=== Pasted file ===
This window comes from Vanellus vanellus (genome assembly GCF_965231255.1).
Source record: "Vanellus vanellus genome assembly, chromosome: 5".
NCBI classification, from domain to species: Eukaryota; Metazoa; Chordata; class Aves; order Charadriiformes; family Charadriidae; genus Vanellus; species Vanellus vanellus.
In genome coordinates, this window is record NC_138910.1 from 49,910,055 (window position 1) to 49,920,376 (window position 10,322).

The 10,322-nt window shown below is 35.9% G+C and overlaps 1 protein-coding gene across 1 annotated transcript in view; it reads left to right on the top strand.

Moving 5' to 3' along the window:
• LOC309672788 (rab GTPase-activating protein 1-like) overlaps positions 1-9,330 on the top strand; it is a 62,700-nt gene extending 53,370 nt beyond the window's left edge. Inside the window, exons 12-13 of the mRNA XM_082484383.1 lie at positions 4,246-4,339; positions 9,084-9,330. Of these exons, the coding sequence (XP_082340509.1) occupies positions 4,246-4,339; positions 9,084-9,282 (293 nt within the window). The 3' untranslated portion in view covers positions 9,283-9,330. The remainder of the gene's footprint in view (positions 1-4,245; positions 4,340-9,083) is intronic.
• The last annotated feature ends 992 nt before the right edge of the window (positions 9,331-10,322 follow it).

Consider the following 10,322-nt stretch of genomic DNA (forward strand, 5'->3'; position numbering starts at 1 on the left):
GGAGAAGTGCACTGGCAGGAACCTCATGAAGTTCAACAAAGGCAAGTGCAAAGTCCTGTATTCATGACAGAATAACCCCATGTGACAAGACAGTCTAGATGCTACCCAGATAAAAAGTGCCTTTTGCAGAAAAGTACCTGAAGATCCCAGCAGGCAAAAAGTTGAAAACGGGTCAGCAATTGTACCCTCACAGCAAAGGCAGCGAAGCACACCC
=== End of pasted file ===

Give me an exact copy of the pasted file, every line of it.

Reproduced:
This window comes from Vanellus vanellus (genome assembly GCF_965231255.1).
Source record: "Vanellus vanellus genome assembly, chromosome: 5".
NCBI classification, from domain to species: Eukaryota; Metazoa; Chordata; class Aves; order Charadriiformes; family Charadriidae; genus Vanellus; species Vanellus vanellus.
In genome coordinates, this window is record NC_138910.1 from 49,910,055 (window position 1) to 49,920,376 (window position 10,322).

The 10,322-nt window shown below is 35.9% G+C and overlaps 1 protein-coding gene across 1 annotated transcript in view; it reads left to right on the top strand.

Moving 5' to 3' along the window:
• LOC309672788 (rab GTPase-activating protein 1-like) overlaps positions 1-9,330 on the top strand; it is a 62,700-nt gene extending 53,370 nt beyond the window's left edge. Inside the window, exons 12-13 of the mRNA XM_082484383.1 lie at positions 4,246-4,339; positions 9,084-9,330. Of these exons, the coding sequence (XP_082340509.1) occupies positions 4,246-4,339; positions 9,084-9,282 (293 nt within the window). The 3' untranslated portion in view covers positions 9,283-9,330. The remainder of the gene's footprint in view (positions 1-4,245; positions 4,340-9,083) is intronic.
• The last annotated feature ends 992 nt before the right edge of the window (positions 9,331-10,322 follow it).

Consider the following 10,322-nt stretch of genomic DNA (forward strand, 5'->3'; position numbering starts at 1 on the left):
GGAGAAGTGCACTGGCAGGAACCTCATGAAGTTCAACAAAGGCAAGTGCAAAGTCCTGTATTCATGACAGAATAACCCCATGTGACAAGACAGTCTAGATGCTACCCAGATAAAAAGTGCCTTTTGCAGAAAAGTACCTGAAGATCCCAGCAGGCAAAAAGTTGAAAACGGGTCAGCAATTGTACCCTCACAGCAAAGGCAGCGAAGCACACCC